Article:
Congress Approves 700-Mile Border Fence The Senate on Friday night approved the construction of a 700-mile-long barrier along the U.S.-Mexico border, before recessing for the midterm-election campaign break. Congress also passed guidelines for trying and treating detainees, but it left several other key bills unfinished.
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Congress Approves 700-Mile Border Fence

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Congress Approves 700-Mile Border Fence

Congress Approves 700-Mile Border Fence

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This is WEEKEND EDITION from NPR News. I'm Scott Simon. Both the House and Senate stayed in session until the wee hours today racing to finish key bills before leaving to campaign. Republicans would like to keep focused on national security and the threat of terrorism, but there were a couple of major distractions yesterday. One, a new book by Bob Woodward titled State of Denial that portrays President Bush as refusing to acknowledge the severity of the insurgency in Iraq and details White House infighting over the conduct of the war.

The other distraction: the sudden resignation of Republican Congressman Mark Foley of Florida. He quit after revelations of electronically transmitted sexual overtures he'd made to young male pages who'd worked at the Capitol. We'll have story on that in a few minutes, but first to talk about Congress we're joined by NPR Congressional correspondent David Welna. David, thanks for being with us.

DAVID WELNA: Good morning, Scott.

SIMON: And let's start with what the Congress did in its final hours.

WELNA: Well, I'd say the most significant thing Congress did yesterday was it gave its final blessing to new rules for trying detainees in Guantanamo and possibly other places, which the Supreme Court had told it to come up with after the court in June threw out the system that the White House had devised. And Congress also backed guidelines for interrogating those detainees that leave the president a lot of leeway in determining what's acceptable and what's not. Now, the other big marquee item Congress went out on was the Senate last night gave final approval to a plan that House Republicans had been pushing very hard. It would put up 700 miles of fencing along the Mexican border over Mexico's objections. And maybe more significantly that bill gives Republican lawmakers who promised to crack down on illegal immigration something to run on in a year when not much else got done on immigration.

SIMON: But did they authorize the money to pay for that?

WELNA: No. The - only about a fifth of the six billion dollars that fence is going to cost has actually been appropriated by Congress.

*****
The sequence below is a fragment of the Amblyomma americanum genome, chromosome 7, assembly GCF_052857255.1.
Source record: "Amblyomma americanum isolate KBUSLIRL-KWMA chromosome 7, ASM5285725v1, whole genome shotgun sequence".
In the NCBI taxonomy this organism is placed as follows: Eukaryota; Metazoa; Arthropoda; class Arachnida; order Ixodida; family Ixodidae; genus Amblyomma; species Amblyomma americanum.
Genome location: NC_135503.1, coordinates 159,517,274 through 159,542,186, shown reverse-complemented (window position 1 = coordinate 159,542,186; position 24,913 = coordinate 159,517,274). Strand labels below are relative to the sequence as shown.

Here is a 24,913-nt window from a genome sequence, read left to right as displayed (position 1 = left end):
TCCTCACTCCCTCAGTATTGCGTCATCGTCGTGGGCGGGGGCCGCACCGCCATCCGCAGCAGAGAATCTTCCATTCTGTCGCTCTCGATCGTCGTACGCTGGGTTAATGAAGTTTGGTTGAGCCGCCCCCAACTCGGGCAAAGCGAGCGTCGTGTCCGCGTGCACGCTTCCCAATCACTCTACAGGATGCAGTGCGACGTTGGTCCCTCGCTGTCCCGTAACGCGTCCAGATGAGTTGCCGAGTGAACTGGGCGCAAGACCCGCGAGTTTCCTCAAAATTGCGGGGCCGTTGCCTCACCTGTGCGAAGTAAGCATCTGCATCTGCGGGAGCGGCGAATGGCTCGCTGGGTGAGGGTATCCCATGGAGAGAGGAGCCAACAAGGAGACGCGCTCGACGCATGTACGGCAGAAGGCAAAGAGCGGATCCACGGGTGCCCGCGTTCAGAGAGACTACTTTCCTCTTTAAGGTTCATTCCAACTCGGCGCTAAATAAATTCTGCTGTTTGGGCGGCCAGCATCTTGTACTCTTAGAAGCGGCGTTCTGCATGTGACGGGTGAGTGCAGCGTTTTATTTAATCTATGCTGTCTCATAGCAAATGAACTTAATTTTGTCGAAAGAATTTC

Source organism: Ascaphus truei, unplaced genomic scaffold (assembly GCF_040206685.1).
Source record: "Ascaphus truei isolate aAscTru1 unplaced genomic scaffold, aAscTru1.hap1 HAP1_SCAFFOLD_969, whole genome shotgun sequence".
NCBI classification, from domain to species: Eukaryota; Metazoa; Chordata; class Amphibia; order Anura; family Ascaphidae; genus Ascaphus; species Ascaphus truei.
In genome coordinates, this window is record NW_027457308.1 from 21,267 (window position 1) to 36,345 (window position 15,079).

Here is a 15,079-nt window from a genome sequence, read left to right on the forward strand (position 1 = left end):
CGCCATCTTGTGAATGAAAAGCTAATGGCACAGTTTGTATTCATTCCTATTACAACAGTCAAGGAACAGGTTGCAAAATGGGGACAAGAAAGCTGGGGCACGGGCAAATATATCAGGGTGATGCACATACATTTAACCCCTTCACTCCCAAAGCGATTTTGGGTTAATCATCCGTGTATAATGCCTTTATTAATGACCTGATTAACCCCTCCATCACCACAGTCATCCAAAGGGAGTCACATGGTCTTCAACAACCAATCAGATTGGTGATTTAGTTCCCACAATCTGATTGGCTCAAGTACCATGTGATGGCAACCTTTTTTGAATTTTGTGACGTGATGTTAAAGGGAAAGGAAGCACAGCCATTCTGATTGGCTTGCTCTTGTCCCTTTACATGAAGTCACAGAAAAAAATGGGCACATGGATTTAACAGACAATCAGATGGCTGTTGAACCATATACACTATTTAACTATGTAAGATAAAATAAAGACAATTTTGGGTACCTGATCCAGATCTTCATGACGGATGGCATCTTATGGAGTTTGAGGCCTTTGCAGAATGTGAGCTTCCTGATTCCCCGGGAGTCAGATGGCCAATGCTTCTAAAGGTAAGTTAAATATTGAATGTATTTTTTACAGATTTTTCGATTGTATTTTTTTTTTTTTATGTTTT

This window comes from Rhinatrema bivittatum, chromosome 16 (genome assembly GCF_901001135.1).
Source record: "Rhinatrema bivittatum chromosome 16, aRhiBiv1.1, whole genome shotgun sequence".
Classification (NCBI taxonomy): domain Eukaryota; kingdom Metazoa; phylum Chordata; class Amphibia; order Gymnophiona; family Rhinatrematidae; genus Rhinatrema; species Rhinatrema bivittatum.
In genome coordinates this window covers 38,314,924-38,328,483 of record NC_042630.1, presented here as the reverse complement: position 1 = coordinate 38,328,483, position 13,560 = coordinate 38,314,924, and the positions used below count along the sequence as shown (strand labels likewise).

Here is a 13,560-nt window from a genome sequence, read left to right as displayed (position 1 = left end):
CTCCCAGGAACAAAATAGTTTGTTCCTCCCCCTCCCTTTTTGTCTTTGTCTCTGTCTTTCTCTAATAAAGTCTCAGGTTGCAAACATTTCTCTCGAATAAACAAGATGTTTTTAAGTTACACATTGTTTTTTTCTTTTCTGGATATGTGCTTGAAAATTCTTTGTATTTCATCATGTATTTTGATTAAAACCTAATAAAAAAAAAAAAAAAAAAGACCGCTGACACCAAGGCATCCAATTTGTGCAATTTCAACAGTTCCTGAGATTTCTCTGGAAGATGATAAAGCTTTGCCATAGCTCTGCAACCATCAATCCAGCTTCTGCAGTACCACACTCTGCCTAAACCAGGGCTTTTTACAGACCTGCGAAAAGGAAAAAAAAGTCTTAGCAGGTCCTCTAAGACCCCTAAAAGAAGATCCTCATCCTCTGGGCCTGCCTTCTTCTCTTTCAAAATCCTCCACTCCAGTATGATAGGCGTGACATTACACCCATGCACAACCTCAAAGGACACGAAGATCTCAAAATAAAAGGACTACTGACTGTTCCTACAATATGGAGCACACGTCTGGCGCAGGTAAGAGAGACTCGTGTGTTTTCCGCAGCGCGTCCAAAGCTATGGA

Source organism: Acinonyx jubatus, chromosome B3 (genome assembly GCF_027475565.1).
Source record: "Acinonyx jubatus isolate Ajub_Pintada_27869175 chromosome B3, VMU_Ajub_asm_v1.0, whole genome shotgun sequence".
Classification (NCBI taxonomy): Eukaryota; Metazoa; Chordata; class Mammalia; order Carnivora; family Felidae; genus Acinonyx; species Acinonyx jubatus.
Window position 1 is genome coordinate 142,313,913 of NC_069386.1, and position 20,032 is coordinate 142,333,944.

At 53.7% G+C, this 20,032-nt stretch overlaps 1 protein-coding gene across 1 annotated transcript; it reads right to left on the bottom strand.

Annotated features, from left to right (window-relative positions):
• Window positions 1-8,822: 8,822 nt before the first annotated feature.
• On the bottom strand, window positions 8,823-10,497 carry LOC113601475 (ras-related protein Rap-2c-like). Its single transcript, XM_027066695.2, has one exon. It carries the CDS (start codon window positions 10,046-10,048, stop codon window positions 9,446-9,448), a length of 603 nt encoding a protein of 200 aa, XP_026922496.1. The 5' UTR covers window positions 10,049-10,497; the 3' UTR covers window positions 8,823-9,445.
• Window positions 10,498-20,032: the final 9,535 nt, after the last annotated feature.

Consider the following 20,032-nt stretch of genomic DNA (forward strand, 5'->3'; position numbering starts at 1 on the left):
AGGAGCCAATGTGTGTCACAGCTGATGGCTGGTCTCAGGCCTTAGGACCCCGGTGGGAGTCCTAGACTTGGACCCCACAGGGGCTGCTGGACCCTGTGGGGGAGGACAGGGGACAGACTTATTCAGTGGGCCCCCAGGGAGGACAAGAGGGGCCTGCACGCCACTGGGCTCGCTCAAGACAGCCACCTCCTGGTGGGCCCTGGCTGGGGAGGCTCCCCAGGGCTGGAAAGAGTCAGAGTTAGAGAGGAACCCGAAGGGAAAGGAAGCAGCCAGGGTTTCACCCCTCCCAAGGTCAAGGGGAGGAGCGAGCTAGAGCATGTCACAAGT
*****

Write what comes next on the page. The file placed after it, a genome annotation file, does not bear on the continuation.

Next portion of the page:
SIMON: Well, 'cause this raised the question that a new fiscal year begins for the federal government tomorrow. Did the Congress approve the bills that are necessary to pay for the functioning of government?

WELNA: Well, they got just two of them done. And Republicans are touting both as protecting national security, their big theme for the month. One was the Homeland Security Appropriations Bill, and the other was the annual Pentagon spending bill, which adds $70 billion in funding for the wars in Iraq and Afghanistan. And that brings the total tab for those wars up to more than half a trillion dollars now. And despite a couple of major bribery scandals last year, that bill was larded with earmarks, you know, spending on projects that the Pentagon didn't ask for but which can be very useful for lawmakers whose districts get those defense contracts.

And just so we don't have a government shutdown tomorrow, there's also a rider on that bill that says all the other federal spending that did not get renewed will simply continue at the last fiscal year's level until shortly before Thanksgiving, when lawmakers come back for a lame duck session. And they'll probably wrap up all of those unfinished bills at that time into one big fat, very difficult and hard to properly scrutinize spending bill that's known as an omnibus.

SIMON: Democrats have been calling this the do-nothing Congress, rather as Harry Truman famously drubbed the 1948 session a do-nothing Congress. Is there anything that we've overlooked in the welter of all the campaign talk?

WELNA: Well, one other thing that they did get done yesterday was they passed a port security bill, although protections for mass transit that had been in the bill were stripped out. But added to the bill was a rider that bans credit card companies from doing business with Internet gambling sites, whatever that has to do with port security.

SIMON: Recount for us once again, David, what the Republicans did that might - that might bolster the campaign theme they want to emphasize of being the national security party.

WELNA: Well, you know, they'll be able to point to the border fence bill, the military and homeland spending bills and the military tribunal bill as accomplishments. But they failed to get a compromise approving the warrantless surveillance program that's been carried up at the National Security Agency, something that the White House very much wanted from Congress this September. And Democrats, meanwhile, did their best to keep the war in Iraq front and center, because that's what they plan to campaign on this coming October.

SIMON: NPR's Congressional correspondent, David Welna, thanks very much.

WELNA: You're welcome Scott.

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